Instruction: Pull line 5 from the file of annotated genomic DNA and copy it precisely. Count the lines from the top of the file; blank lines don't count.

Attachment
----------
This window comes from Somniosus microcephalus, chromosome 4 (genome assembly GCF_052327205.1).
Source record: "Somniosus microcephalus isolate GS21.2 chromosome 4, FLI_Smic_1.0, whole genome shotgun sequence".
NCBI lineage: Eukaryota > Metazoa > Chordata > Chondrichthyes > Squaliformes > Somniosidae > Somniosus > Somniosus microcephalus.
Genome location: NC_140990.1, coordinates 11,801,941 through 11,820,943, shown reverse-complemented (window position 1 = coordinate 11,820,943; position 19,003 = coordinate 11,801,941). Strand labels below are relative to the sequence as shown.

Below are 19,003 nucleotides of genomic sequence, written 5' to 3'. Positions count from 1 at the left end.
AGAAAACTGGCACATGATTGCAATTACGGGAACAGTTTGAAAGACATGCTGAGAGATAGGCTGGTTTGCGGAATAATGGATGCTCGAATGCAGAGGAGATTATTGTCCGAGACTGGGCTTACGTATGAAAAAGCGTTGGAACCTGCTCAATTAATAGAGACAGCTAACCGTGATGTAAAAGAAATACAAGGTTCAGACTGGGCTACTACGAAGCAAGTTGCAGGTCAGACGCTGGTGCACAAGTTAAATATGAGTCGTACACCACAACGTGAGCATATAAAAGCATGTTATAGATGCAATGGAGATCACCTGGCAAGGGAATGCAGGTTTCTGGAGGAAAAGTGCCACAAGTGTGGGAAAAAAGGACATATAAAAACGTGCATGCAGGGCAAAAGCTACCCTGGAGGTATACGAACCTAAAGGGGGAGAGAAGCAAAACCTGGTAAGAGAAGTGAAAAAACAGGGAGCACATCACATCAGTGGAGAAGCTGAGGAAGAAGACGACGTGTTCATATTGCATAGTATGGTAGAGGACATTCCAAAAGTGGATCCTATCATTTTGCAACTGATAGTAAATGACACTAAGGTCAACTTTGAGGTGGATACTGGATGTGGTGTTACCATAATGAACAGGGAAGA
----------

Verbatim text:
Below are 19,003 nucleotides of genomic sequence, written 5' to 3'. Positions count from 1 at the left end.